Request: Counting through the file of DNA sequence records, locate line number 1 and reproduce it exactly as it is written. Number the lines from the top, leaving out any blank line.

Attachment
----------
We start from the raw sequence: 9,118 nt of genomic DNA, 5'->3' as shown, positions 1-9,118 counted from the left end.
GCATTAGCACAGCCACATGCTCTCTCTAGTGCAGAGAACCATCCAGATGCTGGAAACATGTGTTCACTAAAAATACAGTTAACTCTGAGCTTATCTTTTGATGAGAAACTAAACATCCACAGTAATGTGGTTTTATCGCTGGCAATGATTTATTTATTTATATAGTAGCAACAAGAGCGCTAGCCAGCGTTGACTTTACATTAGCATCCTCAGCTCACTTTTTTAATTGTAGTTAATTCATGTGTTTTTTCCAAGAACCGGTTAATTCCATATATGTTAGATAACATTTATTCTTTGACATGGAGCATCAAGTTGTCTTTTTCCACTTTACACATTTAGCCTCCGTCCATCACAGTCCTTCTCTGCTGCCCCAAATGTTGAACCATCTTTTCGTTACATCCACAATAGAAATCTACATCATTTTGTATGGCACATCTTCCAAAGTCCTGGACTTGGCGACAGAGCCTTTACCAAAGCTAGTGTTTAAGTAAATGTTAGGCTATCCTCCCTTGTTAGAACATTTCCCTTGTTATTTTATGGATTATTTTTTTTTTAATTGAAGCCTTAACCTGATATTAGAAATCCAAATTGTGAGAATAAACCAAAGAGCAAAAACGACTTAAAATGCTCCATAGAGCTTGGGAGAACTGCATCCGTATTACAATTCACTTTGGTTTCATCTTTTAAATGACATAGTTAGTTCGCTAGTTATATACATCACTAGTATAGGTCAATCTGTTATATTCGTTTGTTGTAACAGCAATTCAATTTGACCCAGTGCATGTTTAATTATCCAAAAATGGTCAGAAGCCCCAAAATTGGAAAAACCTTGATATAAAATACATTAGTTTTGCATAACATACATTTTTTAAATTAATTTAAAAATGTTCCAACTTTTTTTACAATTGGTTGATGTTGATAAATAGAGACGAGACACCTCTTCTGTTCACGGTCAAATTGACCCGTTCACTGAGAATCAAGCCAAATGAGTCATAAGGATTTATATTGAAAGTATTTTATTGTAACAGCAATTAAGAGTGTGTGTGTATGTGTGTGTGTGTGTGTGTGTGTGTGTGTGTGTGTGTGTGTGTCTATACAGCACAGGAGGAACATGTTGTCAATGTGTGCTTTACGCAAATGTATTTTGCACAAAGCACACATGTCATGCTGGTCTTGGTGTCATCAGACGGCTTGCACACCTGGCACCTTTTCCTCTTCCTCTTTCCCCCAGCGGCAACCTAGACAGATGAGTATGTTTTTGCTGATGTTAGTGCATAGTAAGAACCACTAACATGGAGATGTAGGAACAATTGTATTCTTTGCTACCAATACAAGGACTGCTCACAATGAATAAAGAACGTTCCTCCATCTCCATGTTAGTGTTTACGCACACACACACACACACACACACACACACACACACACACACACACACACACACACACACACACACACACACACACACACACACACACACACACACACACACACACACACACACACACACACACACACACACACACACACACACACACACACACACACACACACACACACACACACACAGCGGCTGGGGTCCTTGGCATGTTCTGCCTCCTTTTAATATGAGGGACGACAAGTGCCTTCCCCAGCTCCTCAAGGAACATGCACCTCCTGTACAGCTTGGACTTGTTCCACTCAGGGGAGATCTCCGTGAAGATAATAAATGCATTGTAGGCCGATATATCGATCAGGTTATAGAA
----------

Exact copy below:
We start from the raw sequence: 9,118 nt of genomic DNA, 5'->3' as shown, positions 1-9,118 counted from the left end.